Notwithstanding apparent sympathy for the taxpayer  Judge Gale’s treatment of the claimed medical expense deduction is as cold and antiseptic as the operating room where O’Donnabhain’s sex reassignment surgery took place. It seems as if Judge Gale is anticipating scrutiny either on appeal or from the public on this sensitive issue and is doing his best to cloak himself and the other judges joining the majority opinion in the mantle of the dispassionate, impartial judge. Judge Gale reinforces this impression by drawing a Solomonic distinction between the taxpayer’s deductible hormone therapy and sex reassignment surgery on one hand and her nondeductible breast augmentation on the other disallowing the latter deduction on grounds of failure of proof that it constituted treatment for her GID. Judge Gale further reinforces this impression when he addresses -and refutes -the IRS’s argument that surgery aimed at improving a taxpayer’s appearance must be medically necessary in order to escape disallowance as cosmetic surgery under section 213(d)(9), The statute embodies no requirement of medical necessity, and this phrase appears only in passing in a Senate committee report and not at all in the House conference report relating to the enactment of section 213(d)(9). By taking on such a weak argument rather than dismissing it out of hand, Judge Gale appears to be anticipating a possible appeal.
From reading Judge Gale’s majority opinion, one might infer that the Tax Court had unanimously reached its decision. There is nary a mention in the majority opinion of the disagreement of some judges with its reasoning or conclusions or an acknowledgment of arguments made in the dissenting opinions. In fact, Judge Gale’s attempt to thoroughly prepare for appellate court scrutiny seems to have taken things too far for Judge Holmes, who concurred with the majority’s decision. Judge Holmes chides the majority for taking sides in the so-called culture wars: “But I disagree with the majority’s extensive analysis concluding that sex reassignment is the proper treatment -indeed, medically necessary at least in ‘severe’ cases -for GID. It is not essential to the holding and drafts our Court into culture wars in which tax lawyers have heretofore claimed noncombatant statuS.”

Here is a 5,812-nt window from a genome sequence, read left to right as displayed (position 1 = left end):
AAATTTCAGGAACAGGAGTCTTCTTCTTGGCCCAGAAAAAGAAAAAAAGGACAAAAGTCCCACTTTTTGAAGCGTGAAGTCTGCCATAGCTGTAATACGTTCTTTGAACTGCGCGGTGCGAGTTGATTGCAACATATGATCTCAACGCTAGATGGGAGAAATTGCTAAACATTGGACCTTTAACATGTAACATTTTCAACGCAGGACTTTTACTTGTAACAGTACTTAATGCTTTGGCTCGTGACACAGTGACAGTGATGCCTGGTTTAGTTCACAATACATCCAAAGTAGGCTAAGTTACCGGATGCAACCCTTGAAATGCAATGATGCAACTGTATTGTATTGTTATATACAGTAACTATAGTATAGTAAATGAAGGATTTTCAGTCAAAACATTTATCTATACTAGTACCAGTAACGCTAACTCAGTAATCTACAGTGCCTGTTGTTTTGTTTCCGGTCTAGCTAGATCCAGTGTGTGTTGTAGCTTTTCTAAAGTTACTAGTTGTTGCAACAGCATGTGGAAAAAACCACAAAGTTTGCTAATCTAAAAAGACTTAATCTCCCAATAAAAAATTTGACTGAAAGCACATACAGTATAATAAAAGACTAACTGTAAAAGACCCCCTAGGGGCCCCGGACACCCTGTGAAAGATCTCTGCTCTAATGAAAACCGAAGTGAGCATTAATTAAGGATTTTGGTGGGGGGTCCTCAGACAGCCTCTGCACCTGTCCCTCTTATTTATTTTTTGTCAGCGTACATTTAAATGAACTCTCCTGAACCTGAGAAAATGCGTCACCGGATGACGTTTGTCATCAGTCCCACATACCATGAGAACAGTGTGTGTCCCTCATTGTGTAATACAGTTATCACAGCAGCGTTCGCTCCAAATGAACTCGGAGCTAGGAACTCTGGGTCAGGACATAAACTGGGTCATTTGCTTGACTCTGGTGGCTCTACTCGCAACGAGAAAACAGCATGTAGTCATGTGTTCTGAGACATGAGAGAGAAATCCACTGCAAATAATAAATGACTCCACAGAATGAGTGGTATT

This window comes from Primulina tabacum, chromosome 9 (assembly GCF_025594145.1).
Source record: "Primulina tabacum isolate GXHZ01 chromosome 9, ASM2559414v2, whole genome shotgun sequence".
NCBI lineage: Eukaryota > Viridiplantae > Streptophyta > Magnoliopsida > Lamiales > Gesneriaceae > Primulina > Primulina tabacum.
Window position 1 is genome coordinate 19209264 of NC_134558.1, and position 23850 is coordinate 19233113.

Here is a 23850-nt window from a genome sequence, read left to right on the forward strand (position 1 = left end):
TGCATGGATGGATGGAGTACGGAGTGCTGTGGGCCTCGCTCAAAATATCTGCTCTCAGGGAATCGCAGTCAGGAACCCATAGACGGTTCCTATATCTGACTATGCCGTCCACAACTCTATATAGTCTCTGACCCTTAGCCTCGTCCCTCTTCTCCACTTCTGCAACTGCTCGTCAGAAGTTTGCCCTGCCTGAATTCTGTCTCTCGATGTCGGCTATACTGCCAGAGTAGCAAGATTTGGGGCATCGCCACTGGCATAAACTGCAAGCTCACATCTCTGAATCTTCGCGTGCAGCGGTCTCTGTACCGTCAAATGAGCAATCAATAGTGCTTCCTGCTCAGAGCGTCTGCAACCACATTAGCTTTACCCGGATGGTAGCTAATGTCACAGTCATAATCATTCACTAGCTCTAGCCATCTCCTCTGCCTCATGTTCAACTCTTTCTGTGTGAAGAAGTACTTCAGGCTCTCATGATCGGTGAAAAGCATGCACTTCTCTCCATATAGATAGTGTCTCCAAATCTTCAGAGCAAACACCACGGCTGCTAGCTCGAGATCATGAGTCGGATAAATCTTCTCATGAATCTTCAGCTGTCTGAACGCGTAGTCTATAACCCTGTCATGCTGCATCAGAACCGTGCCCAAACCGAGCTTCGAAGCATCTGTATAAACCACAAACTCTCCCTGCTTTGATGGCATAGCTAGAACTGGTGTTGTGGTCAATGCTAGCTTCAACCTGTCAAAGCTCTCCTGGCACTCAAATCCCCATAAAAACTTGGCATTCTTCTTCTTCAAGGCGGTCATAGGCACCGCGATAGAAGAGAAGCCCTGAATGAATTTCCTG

Even setting aside this accusation of overreaching, Judge Holmes seems altogether uncomfortable with having to decide this case. He openly laments the “crash course on transsexualism that this case has forced on us.”[l3] Curiously, this appears to be the first use of the phrase”crash course” in a U.S. Tax Court decision. Why haven’t Tax Court judges complained before about being “forced” by a taxpayer to get a crash course in the workings of a specific business or industry or of a complex business or financial transaction? Whatever happened to celebrating tax law’s close connection with the diversity of taxpayers’ life experiences? Perhaps Judge Holmes needs to be reminded that he is paid to decide tax issues faced by all taxpayers and not only those with whom he feels comfortable.